Sputum Eosinophilia, Airway Hyperresponsiveness and Airway Narrowing in Young Adults with Former Asthma

Published on Jan 1, 2008in Allergology International4.806
· DOI :10.2332/ALLERGOLINT.O-06-461
Johsuke Hara12
Estimated H-index: 12
(Kanazawa University),
Masaki Fujimura53
Estimated H-index: 53
(Kanazawa University)
+ 20 AuthorsShinji Nakao59
Estimated H-index: 59
(Kanazawa University)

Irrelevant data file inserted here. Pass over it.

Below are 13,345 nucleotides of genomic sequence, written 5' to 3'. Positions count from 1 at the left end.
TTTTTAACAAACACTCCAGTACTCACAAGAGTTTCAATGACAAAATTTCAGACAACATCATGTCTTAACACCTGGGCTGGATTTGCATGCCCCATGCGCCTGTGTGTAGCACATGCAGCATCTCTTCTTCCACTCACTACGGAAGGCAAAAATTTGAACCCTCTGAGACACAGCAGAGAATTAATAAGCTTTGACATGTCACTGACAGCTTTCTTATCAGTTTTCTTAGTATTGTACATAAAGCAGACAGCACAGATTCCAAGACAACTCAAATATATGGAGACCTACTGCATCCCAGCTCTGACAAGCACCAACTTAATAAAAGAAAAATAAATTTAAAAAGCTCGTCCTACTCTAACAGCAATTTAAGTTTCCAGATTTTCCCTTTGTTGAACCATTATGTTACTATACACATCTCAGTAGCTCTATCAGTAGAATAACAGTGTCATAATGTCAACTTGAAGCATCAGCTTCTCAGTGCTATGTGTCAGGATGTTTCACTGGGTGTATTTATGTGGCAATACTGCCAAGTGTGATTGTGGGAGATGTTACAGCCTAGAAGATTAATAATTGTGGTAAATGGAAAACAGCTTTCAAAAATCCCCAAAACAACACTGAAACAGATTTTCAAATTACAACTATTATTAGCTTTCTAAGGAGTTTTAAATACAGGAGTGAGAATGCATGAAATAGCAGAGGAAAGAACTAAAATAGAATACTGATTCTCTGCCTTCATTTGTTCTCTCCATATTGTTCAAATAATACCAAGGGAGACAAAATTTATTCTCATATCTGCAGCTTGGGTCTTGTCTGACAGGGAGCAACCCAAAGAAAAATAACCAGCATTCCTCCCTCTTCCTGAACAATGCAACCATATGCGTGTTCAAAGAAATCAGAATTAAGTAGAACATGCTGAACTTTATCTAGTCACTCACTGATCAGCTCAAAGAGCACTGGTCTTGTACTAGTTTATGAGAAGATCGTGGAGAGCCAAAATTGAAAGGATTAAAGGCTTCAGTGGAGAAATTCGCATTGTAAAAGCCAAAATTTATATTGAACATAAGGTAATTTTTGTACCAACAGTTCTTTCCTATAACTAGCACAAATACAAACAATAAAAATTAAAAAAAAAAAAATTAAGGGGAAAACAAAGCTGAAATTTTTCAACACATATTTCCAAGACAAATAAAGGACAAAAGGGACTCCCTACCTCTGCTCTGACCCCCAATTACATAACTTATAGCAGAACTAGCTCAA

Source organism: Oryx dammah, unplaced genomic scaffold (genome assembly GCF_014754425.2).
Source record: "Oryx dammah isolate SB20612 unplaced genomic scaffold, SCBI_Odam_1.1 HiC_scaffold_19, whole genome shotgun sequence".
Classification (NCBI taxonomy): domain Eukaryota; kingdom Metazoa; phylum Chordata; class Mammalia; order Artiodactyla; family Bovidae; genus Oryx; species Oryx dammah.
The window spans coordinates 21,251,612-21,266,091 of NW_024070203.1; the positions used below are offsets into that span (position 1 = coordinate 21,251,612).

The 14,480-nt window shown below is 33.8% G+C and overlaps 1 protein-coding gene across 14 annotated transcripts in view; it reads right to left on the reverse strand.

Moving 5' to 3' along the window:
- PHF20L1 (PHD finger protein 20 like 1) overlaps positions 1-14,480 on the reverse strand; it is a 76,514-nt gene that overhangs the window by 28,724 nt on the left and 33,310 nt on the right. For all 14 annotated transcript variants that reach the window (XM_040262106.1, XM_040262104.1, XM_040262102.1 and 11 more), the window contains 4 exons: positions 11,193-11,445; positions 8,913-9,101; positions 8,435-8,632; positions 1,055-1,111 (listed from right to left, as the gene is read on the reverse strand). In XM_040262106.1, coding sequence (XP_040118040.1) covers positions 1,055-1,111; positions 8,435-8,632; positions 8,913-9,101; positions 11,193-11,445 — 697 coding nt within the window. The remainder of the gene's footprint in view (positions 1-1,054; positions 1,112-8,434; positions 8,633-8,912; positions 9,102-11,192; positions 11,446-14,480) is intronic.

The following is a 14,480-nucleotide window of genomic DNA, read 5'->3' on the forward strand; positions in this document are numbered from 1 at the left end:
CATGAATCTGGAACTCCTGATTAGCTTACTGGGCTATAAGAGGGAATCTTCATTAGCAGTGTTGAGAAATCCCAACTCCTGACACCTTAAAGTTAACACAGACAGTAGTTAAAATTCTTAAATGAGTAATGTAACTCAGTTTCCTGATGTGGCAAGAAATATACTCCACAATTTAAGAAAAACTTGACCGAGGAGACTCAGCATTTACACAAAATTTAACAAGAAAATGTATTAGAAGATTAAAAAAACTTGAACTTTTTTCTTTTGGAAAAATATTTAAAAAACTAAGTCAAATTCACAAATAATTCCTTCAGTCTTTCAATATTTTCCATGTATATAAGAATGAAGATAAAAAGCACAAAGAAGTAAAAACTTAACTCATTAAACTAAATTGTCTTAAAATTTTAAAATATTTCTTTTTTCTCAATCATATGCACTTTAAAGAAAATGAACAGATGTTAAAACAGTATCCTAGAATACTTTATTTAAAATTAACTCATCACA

ABSTRACT Background 30–80% of outgrown asthma subjects develop symptoms again later in life. We investigated inflammation and function of lower airway in adolescents with former asthma. Methods 326 never-smoking young adults (mean age 24.0 years) were interviewed with special emphasis on history of asthma. Diagnosis of asthma was based on GINA guidelines. Former asthma subjects consisted of ones with a history of physician-diagnosed childhood asthma, who had been free of asthma symptoms without the use of medication for at least 10 years prior to the study. Provocative concentration of methacholine causing a 20% fall in forced expiratory volume in 1 second (FEV 1 ) (PC 20 ) and eosinophil percentage in induced sputum were measured. Results 31 subjects were former asthma subjects (FBA), 11 subjects were current asthma subjects (CBA) and 284 subjects had no history of asthma (non-BA). PC 20 and FEV 1 /FVC ratio were significantly lower in the FBA group than in the non-BA group ( P P P 20 was significantly lower in the CBA group than in the FBA and non-BA groups ( P 1 , FEV 1 /FVC ratio and MMF were significantly lower in the CBA group than in the FBA group ( P P P P P P P Conclusions This study shows that subjects with long-term outgrown asthma continue to have airway eosinophilic inflammation, airway hyperresponsiveness and airway narrowing.
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